Production of IL-10 is critical for control of TNF production in P. chabaudi AS infection (6). Thus, it is noteworthy that IL-10 production was suppressed in IFN-γ−/− mice; its appearance early during infection but subsequent decline may contribute to TNF persistence in these mice. In infected intact B6 mice, IL-10 is produced at high levels systemically, but is absent at the placental level (submitted for publication). During normal pregnancy, IL-10 is thought to play an important role in preserving the fetal allograft through suppression of abortifacient cytokines such as TNF and IFN-γ (44). Thus, poor uteroplacental IL-10 responses, in the context of sustained TNF production, may contribute to compromise of pregnancy in P. chabaudi AS-infected mice.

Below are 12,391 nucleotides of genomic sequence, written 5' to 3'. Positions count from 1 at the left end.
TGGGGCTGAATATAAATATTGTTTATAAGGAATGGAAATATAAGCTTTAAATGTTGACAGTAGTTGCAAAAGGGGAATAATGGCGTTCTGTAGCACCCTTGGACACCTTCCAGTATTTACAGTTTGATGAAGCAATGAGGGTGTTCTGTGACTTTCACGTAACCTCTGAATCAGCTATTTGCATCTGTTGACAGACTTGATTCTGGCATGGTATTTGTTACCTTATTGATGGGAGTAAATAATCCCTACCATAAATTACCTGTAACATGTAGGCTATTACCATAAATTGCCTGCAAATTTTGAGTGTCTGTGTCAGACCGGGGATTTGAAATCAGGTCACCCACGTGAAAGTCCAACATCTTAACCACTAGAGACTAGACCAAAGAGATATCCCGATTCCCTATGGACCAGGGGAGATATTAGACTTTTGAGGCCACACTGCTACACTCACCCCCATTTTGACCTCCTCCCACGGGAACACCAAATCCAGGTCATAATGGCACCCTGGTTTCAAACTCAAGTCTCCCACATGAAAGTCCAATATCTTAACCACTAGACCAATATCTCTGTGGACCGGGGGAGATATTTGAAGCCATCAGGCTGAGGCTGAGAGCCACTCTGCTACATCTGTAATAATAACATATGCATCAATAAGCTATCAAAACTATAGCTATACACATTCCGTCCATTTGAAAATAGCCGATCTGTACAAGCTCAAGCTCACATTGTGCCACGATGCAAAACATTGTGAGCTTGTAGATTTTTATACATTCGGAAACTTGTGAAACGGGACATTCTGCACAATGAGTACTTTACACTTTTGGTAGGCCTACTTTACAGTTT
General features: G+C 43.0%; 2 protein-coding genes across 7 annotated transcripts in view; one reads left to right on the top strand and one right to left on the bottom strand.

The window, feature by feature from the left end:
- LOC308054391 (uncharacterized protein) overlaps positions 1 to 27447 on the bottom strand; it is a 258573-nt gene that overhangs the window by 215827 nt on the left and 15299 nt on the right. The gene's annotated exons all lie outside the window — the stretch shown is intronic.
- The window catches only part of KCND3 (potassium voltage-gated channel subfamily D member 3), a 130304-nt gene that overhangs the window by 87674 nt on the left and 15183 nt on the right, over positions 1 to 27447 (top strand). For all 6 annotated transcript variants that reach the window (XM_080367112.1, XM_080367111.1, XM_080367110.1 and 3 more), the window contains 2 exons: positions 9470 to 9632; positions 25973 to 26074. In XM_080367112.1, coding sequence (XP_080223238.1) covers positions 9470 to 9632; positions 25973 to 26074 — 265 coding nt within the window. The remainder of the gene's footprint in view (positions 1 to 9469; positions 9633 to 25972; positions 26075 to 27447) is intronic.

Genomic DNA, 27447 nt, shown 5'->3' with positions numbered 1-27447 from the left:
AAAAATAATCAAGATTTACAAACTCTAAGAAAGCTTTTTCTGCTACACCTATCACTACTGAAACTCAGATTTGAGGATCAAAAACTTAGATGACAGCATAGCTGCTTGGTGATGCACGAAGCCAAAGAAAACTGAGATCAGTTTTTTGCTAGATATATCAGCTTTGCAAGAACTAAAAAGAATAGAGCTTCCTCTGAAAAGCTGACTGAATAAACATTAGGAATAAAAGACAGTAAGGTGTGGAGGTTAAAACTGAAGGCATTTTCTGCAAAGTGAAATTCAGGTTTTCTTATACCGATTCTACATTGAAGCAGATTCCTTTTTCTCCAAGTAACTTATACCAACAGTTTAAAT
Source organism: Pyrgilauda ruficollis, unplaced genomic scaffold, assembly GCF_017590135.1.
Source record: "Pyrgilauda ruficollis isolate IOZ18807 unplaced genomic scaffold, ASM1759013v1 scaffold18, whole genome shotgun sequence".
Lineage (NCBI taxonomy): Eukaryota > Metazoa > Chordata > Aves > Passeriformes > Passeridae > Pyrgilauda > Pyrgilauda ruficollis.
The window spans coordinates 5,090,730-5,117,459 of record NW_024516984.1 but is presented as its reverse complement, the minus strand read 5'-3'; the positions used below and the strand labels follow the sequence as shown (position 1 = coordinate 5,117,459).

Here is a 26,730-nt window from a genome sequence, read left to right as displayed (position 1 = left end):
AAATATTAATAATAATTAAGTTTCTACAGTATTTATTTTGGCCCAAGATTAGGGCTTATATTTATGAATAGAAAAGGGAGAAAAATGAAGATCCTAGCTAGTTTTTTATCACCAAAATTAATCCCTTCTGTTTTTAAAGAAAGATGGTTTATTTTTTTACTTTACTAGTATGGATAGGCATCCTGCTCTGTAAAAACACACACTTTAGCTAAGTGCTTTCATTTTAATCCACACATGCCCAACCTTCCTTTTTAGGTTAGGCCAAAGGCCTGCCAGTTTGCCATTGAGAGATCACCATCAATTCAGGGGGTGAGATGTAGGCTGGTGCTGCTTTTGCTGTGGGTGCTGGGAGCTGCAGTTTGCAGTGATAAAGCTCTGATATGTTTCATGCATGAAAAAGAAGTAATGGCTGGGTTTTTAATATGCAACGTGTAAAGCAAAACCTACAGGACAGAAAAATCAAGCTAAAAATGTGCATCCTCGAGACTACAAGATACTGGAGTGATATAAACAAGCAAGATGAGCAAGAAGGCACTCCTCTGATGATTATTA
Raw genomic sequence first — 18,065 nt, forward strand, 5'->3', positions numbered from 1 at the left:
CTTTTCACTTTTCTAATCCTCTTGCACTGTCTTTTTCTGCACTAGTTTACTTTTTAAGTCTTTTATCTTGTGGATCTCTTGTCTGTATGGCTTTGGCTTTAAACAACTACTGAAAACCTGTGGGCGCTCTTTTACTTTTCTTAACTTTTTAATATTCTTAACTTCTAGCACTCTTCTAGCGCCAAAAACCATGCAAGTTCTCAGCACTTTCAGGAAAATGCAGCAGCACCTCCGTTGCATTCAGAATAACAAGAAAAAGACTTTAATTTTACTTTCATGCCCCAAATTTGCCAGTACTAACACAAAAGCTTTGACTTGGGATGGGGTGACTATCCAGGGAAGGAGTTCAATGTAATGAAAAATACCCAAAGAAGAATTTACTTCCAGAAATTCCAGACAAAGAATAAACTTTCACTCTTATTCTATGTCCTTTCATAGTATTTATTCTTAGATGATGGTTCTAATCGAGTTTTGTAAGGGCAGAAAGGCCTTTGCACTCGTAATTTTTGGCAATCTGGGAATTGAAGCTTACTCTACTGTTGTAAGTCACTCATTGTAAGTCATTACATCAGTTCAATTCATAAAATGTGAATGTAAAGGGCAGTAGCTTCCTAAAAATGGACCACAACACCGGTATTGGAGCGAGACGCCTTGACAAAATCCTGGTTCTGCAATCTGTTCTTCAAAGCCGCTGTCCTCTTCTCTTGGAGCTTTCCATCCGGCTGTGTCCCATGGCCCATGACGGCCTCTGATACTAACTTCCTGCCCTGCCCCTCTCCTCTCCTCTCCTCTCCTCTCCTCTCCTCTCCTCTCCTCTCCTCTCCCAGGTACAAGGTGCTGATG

While the present results provide compelling evidence that TNF is critical for malaria-induced fetal loss, the exact mechanism by which this cytokine compromises pregnancy is not clear. One possibility is that TNF acts directly on the trophoblast through TNF receptors, initiating an apoptotic program, ultimately leading to profound destruction of placental tissue. We are currently conducting studies with TNFRI/II−/− mice to examine this possibility. Alternatively, TNF induces thrombosis in the placenta through upregulation of procoagulants such as TF (29). TF is the primary cellular initiator of blood coagulation (45). It acts by binding to coagulation factor VIIa and ultimately yields thrombin, which converts fibrinogen to fibrin. Control of TF expression and activity is critical for successful pregnancy as evidenced by profound pregnancy loss in thrombomodulin-deficient mice (46). In these mice, uncontrolled TF expression, leading to activation of protease-activated receptors on trophoblast by thrombin, and formation of fibrin, and subsequently fibrin degradation products, directly contribute to trophoblast growth arrest and death (46). Upregulated TF also compromises murine pregnancy by causing coagulation-induced severe ischemic injury in the placenta (23). TF, together with TNF, is implicated in the pathogenesis of human pre-eclampsia (29), a condition characterized by profound placental dysfunction and infant low birth weight. Thus, a pathogenic cycle of pro-inflammatory cytokines and TF activation, recently suggested to underlie the pathogenesis of cerebral malaria (47), may be involved in malaria-induced pregnancy loss. There is ample evidence that coagulation is hyperactivated in human malaria (26), and has also been reported in non-pregnant P. yoelli-infected mice (27). Consistent with this, placentae from aborting IP mice had evidence of fibrin thrombus formation in maternal placental blood sinusoids, and IHC revealed significantly increased TF expression on trophoblast cells surrounding these sinusoids. TF is constitutively expressed by human syncytiotrotrophoblast cells and placental perivascular cells (48) and is upregulated in response to TNF (29). The significantly reduced placental TF expression by trophoblasts in contact with maternal blood in anti-TNF treated mice confirms this relationship and indicates that TNF induced in response to P. chabaudi AS infection is a likely trigger for enhanced trophoblast expression of TF. Although TF is also expressed by activated monocytes, as was demonstrated in human placental malaria, together with excessive perivillous fibrin deposition (25), monocytes are unlikely to be major sources of placental TF in this model, since they do not accumulate in the placentae of P. chabaudi–infected B6 mice (J. Poovassery et al., unpublished data; Fig. 5f). However, in addition to TF expression by trophoblast and/or monocytes in the malaria-infected placenta, it is noteworthy that the membrane of P. falciparum-infected erythrocytes has surface-exposed phosphatidylserine, an important co-factor for clot formation (49). Accumulation of iRBCs in the maternal intervillous space, which is a characteristic feature of P. falciparum infection during pregnancy in humans and in P. chabaudi AS- (5) and P. berghei-infected rodents (50), could therefore also contribute to placental coagulopathy in both mice and humans. Finally, it remains to be determined to what extent coagulation is perturbed in the periphery of IP mice, as was shown in P. yoelli-infected mice (27), and the importance of this coagulation for pregnancy outcome. Making this determination will be informative and potentially clinically relevant, particularly for human placental malaria, definitive diagnosis of which is not possible until after delivery. Moreover, the ability of TNF ablation to block peripheral coagulation has not been studied, and could prove to be an important intervention for prevention of adverse outcomes in malaria (13).